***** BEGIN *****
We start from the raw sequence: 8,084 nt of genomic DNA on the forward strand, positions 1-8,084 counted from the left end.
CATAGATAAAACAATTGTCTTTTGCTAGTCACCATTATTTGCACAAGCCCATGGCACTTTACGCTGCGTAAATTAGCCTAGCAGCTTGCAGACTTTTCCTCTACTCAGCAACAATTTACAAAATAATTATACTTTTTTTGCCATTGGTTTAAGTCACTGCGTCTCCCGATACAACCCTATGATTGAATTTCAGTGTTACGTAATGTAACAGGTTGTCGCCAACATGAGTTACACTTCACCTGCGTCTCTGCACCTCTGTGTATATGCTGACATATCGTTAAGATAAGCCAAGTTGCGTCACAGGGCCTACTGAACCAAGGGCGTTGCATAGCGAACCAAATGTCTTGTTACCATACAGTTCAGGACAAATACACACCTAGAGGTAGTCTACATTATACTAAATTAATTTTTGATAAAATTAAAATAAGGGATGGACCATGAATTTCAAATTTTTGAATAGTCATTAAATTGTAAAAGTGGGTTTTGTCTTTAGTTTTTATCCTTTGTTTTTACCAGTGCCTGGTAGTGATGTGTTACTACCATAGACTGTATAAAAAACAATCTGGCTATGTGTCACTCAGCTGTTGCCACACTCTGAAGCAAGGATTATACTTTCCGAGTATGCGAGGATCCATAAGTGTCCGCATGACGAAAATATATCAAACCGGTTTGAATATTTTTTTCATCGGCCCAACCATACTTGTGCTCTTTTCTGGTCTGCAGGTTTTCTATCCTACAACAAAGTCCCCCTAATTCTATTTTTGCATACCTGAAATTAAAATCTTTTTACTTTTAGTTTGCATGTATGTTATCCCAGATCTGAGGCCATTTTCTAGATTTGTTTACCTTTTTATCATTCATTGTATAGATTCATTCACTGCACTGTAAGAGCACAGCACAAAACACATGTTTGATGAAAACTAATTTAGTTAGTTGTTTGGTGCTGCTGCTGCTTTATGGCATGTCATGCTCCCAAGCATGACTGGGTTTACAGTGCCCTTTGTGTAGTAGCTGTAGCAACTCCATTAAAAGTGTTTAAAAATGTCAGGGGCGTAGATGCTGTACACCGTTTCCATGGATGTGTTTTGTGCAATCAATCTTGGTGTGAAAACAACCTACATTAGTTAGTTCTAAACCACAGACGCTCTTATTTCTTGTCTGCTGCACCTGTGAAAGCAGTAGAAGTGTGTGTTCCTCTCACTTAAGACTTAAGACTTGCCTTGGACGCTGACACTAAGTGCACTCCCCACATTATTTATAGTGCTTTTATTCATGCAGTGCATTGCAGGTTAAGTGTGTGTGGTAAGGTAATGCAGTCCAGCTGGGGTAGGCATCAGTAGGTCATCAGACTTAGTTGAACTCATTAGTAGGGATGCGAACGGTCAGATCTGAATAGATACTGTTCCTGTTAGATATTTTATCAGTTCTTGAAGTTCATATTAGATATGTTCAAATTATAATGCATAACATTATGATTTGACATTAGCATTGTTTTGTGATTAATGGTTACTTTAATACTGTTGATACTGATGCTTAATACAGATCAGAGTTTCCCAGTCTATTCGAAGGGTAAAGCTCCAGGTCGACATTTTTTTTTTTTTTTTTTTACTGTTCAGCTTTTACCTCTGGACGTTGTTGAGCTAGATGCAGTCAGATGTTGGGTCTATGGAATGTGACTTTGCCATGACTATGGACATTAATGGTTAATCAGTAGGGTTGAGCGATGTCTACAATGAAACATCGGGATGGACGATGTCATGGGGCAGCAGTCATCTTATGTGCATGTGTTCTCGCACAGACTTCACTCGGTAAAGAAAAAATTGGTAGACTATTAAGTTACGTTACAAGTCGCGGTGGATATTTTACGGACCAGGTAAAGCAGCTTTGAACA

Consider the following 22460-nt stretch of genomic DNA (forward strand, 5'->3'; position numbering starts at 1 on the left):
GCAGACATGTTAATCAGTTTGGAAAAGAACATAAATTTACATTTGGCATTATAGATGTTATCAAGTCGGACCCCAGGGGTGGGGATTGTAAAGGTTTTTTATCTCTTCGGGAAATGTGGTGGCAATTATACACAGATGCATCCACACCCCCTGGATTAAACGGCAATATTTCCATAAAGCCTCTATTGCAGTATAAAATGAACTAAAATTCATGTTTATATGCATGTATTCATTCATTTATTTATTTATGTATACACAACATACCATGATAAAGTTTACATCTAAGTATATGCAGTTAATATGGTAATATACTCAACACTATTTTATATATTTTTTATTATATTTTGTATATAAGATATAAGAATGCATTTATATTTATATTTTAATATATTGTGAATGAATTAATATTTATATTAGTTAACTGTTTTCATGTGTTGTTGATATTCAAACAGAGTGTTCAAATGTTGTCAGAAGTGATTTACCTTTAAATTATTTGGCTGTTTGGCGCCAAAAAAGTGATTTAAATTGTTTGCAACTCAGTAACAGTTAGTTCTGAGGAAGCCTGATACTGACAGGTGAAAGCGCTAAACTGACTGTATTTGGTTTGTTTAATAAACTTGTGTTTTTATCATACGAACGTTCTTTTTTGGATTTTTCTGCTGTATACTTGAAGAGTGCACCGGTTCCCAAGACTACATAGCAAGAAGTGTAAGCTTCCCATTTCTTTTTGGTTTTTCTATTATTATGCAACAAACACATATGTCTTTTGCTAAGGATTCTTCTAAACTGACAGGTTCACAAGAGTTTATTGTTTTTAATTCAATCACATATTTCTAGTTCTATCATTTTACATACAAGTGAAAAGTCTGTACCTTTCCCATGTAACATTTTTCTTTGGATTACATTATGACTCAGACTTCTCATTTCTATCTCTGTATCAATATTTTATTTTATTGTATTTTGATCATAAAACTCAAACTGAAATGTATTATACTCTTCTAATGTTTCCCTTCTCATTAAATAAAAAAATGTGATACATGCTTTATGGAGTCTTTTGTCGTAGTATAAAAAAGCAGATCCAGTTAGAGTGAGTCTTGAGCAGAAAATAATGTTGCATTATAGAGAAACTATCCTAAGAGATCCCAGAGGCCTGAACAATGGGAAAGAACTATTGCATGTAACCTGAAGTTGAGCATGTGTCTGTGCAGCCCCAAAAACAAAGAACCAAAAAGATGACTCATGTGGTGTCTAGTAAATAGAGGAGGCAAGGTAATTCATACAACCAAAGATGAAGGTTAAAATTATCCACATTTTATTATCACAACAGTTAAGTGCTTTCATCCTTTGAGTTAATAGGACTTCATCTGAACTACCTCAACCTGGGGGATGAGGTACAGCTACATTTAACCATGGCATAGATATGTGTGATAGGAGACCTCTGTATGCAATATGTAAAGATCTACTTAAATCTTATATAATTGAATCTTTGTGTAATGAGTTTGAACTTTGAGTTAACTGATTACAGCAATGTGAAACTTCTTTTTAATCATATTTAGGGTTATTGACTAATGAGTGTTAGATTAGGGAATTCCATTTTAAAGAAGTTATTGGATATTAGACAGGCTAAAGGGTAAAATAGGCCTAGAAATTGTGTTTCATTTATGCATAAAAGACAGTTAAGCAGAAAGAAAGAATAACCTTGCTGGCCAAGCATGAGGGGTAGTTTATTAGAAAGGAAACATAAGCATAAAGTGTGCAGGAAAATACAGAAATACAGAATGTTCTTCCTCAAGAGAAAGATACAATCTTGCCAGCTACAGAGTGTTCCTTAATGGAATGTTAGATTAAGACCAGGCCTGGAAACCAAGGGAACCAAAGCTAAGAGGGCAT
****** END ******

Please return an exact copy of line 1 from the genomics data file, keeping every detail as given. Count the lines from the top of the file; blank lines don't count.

We start from the raw sequence: 8,084 nt of genomic DNA on the forward strand, positions 1-8,084 counted from the left end.